The color temperature varies just enough over the entirety of the screen to be noticeable in the snowy landscapes of Fargo and A Simple Plan. Slight color variations can also be observed in widescreen black and white films such as Dr. Strangelove Or: How I Learned To Stop Worrying And Love The Bomb, which I projected in its original 1.85 U.S. theatrical release aspect ratio.
Exceptional resolution and color accuracy are the Qualia’s strongest qualities. But despite the impressive detail, DVD images often appeared less three-dimensional to me. When Leeloo begins to leap from the ledge in The Fifth Element, I don’t perceive the image depth that is normally so impressive on an HD2+ DLP projector. The perception of depth is the result of a complex interaction of resolution and intra-field contrast. The Qualia contrast and black level are on par with HD2 DLP technology—with about half the contrast ratio and twice the black level brightness of HD2+ DLP projectors. For DVD image depth, the difference in contrast ratio apparently dominates the more subtle difference in resolution.
The Gamma3 setting was well matched to the Qualia’s black level and provided a good balance between shadow detail visibility and adequate darkness to portray convincing night scenes in Back To The Future and American Graffiti. There were also no contouring artifacts (discrete brightness steps in patterns like a topological map) in any of the dark scenes. But the higher absolute black level and lower intra-field contrast cast a haze over some images that were unveiled by the HD2+ DLP projector. A good example is the scene in Back To The Future when the farmer stands in the doorway holding a bright lantern over his family as the DeLorean’s turn signal flashes on and off.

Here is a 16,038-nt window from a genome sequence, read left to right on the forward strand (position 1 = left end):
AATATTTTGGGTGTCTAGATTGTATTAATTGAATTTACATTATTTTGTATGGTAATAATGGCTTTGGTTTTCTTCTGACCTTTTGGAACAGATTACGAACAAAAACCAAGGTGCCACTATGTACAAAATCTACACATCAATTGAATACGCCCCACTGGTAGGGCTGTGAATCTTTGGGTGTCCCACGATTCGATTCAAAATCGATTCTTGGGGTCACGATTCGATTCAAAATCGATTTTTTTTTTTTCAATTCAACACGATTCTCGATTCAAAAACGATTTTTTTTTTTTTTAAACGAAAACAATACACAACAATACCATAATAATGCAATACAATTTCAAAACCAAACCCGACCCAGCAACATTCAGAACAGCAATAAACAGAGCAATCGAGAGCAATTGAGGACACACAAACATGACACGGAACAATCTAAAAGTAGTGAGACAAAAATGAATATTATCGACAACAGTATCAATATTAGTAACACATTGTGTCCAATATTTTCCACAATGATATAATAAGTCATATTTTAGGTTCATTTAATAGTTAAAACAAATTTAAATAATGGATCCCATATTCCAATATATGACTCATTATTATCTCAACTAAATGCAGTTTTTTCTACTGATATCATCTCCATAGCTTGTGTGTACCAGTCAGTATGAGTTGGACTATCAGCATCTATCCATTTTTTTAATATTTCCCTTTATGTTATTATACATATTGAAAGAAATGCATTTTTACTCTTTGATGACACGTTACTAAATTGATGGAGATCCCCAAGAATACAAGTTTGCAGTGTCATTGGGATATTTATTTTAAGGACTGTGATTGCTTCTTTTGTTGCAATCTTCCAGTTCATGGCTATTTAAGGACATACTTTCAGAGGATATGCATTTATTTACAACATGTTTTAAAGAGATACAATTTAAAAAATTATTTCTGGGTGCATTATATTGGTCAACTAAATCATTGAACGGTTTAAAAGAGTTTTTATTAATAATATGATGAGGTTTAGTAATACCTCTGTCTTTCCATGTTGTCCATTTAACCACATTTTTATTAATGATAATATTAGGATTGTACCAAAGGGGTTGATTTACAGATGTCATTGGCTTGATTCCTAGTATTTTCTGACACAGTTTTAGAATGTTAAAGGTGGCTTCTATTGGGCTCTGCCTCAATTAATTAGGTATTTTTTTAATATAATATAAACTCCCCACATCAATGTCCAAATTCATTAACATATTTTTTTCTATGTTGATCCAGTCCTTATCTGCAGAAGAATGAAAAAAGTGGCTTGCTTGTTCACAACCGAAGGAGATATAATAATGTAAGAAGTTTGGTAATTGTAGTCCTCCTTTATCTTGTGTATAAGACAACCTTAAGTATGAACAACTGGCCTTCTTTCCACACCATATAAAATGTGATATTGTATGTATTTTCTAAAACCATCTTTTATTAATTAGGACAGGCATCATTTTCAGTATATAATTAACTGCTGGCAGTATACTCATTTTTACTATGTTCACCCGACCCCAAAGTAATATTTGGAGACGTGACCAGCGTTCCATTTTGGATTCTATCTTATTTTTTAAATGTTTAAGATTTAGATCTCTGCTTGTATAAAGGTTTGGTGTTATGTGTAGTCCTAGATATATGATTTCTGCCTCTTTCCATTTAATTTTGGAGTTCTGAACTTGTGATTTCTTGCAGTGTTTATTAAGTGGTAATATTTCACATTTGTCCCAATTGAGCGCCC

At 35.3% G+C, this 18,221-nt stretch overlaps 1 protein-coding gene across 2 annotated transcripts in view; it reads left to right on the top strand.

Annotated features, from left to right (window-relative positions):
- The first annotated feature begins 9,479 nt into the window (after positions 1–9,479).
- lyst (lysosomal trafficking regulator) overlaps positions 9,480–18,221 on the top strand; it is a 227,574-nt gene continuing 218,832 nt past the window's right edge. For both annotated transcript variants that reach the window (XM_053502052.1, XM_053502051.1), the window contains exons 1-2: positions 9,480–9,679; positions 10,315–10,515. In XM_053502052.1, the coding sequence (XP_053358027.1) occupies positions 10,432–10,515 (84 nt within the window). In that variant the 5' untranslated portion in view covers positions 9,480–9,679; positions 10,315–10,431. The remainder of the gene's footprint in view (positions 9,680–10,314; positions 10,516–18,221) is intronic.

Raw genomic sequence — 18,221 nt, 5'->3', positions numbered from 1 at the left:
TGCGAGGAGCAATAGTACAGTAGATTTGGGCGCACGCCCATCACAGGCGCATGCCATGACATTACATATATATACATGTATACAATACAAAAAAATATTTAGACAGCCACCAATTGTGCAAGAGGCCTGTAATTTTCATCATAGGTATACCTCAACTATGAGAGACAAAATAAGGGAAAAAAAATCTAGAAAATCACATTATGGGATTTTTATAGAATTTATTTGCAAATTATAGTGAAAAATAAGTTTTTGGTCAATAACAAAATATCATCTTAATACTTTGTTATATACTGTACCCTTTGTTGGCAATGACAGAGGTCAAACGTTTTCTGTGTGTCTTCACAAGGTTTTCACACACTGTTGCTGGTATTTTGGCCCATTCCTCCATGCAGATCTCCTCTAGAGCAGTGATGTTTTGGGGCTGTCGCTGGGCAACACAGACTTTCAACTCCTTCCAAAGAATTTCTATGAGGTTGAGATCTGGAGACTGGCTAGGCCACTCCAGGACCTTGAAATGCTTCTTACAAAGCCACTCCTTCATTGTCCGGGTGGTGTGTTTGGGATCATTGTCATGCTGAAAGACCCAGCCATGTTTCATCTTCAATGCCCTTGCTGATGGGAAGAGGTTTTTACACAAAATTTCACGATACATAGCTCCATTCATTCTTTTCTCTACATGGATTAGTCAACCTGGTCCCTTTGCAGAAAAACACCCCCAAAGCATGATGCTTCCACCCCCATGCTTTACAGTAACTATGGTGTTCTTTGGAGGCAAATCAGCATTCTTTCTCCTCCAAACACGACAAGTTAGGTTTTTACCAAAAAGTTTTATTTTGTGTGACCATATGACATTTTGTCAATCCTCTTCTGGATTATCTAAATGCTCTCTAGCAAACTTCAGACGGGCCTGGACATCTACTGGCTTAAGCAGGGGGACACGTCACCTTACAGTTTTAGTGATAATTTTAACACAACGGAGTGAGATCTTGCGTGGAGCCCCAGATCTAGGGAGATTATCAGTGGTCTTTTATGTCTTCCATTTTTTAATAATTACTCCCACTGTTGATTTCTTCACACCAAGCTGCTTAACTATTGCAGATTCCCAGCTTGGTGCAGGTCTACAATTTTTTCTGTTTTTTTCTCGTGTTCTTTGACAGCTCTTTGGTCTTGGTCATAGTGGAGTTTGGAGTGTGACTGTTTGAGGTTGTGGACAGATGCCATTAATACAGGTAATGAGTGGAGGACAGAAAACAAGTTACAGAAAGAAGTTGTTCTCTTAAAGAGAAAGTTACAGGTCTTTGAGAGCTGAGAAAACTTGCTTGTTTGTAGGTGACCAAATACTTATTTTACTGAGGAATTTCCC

Manhattan is my favorite Woody Allen film, and its opening montage provides a good study of the Qualia’s resolution and contrast performance. The exceptional detail of the beautiful black and white cinematography demonstrates the superior image clarity of the Qualia, but it also reveals reduced depth compared to the HD2+ DLP projectors. Then as Woody and Michael Murphy walk along the street after leaving Elaine's, the better contrast and lower black level of the HD2+ technology produces a darker, less hazy image.
HDTV has become a large portion of my elective viewing. I watch over-the-air network broadcasts, satellite channels, and D-Theater movies. Inevitably, high-definition DVDs will also replace the current DVD format. Most of those sources are, or will be in the 1080i or 1080p format, which matches the Qualia’s native resolution.
It seems that every April I review a significant new projector when CBS presents its high-definition broadcast of The Masters from the magnificent Augusta National Golf Club. This year, I thank Sony for providing the first opportunity to see the beauty of this historical venue in the full 1080i resolution. Picture clarity was outstanding, not only because of the Qualia’s higher pixel count, but also because its excellent 1080i video-source deinterlacing produced minimal line twitter and jaggies. That was particularly evident when a high-definition camera would inadvertently pan across the lettering on the on-site leaderboard. I could read the scores as clearly as if I was standing beside the 18th green.